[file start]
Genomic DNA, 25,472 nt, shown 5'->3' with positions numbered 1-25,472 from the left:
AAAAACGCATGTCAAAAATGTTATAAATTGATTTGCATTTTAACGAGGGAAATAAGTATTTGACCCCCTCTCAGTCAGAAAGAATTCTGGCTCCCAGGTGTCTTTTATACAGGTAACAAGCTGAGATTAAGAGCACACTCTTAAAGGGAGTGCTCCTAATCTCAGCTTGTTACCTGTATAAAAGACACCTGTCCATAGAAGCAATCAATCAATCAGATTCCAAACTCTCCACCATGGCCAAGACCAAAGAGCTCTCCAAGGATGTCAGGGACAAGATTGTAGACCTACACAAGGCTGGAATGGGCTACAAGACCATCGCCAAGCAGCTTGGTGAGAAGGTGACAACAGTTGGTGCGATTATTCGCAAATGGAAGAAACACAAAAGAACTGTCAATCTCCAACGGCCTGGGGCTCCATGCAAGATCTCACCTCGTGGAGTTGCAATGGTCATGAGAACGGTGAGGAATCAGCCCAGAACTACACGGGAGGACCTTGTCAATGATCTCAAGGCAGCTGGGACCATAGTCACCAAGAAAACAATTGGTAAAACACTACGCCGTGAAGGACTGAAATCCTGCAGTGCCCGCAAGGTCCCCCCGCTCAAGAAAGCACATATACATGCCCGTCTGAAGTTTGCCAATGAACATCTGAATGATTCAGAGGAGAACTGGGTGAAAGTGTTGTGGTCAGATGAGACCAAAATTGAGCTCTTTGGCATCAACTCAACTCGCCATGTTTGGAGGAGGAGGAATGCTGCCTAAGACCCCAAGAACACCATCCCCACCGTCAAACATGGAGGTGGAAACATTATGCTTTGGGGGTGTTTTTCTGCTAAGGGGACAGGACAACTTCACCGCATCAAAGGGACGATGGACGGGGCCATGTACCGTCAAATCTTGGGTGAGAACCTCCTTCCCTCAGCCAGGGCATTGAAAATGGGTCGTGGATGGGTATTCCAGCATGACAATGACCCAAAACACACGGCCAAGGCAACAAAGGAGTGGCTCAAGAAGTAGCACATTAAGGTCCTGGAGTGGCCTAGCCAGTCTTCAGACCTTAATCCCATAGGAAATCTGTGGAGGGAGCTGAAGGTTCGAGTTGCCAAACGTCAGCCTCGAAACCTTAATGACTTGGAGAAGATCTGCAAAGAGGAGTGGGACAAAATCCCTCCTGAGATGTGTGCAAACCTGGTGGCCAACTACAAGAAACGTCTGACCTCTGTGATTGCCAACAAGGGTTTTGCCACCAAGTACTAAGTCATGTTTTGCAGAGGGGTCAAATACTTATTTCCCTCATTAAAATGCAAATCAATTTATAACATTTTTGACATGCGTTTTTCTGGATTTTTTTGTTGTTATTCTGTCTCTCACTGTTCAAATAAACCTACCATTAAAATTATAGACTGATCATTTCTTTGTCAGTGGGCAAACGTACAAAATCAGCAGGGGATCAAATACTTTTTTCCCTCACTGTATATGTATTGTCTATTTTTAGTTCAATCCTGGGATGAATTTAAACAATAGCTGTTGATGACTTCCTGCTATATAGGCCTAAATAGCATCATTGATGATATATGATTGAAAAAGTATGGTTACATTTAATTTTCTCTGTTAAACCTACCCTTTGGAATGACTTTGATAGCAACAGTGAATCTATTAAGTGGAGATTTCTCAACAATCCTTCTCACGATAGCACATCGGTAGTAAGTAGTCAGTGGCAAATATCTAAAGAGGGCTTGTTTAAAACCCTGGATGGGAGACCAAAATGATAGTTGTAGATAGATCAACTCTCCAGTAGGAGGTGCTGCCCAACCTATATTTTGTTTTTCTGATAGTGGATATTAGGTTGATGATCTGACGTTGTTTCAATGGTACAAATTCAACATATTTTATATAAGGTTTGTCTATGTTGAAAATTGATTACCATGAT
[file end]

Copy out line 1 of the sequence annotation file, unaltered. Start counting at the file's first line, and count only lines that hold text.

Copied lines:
Genomic DNA, 25,472 nt, shown 5'->3' with positions numbered 1-25,472 from the left: